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November 08, 2009

Lost At Sea on Seized Ship Coverage

Among the weaponry found on the Francop were 122mm Katyusha rockets, packaged in crates labeled "parts of bulldozer" and "equipment for construction (photo by IDF Spokesperson)

The International Herald Tribune, published by the New York Times, dedicates exactly one paragraph to Israel's seizure of the Francop ship reportedly bound for Hezbollah and laden with hundreds of tons of weapons, in violation of U.N. Resolution 1701:

Israel seized a ship near Cyprus on Wednesday that military officials said was carrying more than 60 tons of missiles, rockets and anti-tank weapons bound for guerillas of Hezbollah, the Lebanon-base [sic] group with political, social and military functions. Israel offered no evidence to support its claim that the weapons came from Iran and were intended for Hezbollah. (AP) (Emphasis added.)

But Ha'aretz reported the very same day that there were clear signs that the cargo had originated in Iran:

The containers on the ship Francop, which the Israel Navy raided yesterday, were marked with the acronym IRISL. That stands for Islamic Republic of Iran Shipping Lines.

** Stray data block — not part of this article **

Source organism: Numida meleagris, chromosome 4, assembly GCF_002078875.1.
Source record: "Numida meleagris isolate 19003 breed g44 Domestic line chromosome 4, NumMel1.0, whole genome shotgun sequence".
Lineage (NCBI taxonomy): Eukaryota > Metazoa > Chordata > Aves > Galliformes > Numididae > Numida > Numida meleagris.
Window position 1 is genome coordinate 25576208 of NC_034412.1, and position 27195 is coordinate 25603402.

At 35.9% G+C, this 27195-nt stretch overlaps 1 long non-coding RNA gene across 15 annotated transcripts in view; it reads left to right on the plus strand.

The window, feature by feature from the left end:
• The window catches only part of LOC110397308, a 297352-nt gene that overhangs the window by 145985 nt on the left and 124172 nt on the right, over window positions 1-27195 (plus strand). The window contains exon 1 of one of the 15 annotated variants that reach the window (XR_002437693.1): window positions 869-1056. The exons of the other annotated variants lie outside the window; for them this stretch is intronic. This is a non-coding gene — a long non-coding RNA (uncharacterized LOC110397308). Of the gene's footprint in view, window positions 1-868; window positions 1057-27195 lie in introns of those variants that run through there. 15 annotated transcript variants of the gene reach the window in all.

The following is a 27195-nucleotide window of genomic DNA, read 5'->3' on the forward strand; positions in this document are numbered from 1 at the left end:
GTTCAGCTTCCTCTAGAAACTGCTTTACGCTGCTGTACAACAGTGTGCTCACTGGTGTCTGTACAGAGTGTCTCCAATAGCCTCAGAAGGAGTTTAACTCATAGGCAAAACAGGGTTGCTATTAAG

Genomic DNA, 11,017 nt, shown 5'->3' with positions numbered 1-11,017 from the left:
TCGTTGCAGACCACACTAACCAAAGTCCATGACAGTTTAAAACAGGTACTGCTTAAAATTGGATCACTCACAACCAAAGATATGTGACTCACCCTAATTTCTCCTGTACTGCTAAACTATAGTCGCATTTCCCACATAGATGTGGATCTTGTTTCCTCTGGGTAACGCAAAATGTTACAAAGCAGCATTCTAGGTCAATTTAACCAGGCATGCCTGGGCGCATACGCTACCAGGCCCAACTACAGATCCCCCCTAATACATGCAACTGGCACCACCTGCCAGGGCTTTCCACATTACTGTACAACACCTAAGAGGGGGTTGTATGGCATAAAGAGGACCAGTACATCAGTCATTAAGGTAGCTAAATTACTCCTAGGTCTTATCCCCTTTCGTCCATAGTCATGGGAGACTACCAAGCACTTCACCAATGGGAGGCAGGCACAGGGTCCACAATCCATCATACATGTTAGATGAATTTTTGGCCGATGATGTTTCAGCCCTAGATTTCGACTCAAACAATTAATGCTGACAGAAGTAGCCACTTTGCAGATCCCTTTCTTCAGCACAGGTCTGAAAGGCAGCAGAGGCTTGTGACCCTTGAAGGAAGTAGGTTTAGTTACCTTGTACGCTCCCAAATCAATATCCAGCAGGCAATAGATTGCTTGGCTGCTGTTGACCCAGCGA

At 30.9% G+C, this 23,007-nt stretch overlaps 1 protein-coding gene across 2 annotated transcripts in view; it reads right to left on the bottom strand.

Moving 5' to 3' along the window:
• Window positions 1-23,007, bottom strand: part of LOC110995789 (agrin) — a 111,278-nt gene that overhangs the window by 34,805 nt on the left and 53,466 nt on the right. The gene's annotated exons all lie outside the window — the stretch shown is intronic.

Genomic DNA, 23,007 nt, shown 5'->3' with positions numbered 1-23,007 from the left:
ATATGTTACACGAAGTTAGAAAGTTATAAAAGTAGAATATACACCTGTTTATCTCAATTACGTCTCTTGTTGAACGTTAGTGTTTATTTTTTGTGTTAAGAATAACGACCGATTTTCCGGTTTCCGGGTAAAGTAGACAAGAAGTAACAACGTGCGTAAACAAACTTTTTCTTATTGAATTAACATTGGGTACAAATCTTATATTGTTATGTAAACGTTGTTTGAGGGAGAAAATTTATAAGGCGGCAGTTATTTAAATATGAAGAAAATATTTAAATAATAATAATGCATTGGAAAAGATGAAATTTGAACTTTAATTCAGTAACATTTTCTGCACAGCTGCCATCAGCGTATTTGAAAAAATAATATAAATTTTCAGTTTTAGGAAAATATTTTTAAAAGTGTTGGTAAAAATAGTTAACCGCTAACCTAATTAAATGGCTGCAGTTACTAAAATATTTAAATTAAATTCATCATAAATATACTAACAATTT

IRISL is a state-controlled company with a fleet of 95 commercial ships, including 18 container ships. It plies routes to the Far East, the Gulf, Egypt and Europe. And it is one of the companies the UN Security Council listed in its sanctions resolutions against Iran, due to its role in transporting equipment for Tehran's nuclear and missile programs.

The company's directors are fully aware of this problem, as are the commanders of the Quds Force - the branch of the Iranian Revolutionary Guards that is responsible for shipping arms to Syria, Hamas and Hezbollah. They all know that ships with Iranian flags, or that have been leased by IRISL, are likely to draw the attention of western intelligence services and their navies.

Therefore, in an effort to divert attention, they loaded hundreds of containers onto a single Iranian ship that sailed to the Egyptian port of Dumyat. The cargo manifest described the shipment as a civilian cargo of polyethylene, a common plastic. At the Egyptian port, the containers were loaded onto Francop, a German ship that flies the flag of Antigua. Its destination was Latakia, a port in Syria, from which the arms would be smuggled overland to Lebanon.

Posted by TS at November 8, 2009 03:41 AM


That is not a mortar round in the picture. I would suggest it might be a 122mm Grad.

I think this is the M48 in question

I would like a better picture from the idfspokesperson if at all possible.

Posted by: t34zakat at November 8, 2009 11:38 AM

Thank you for pointing this out t34zakat. We have changed the caption. The error was due to a mismatching on our part of captions and images provided by the MFA.

Posted by: TS at November 9, 2009 02:07 AM

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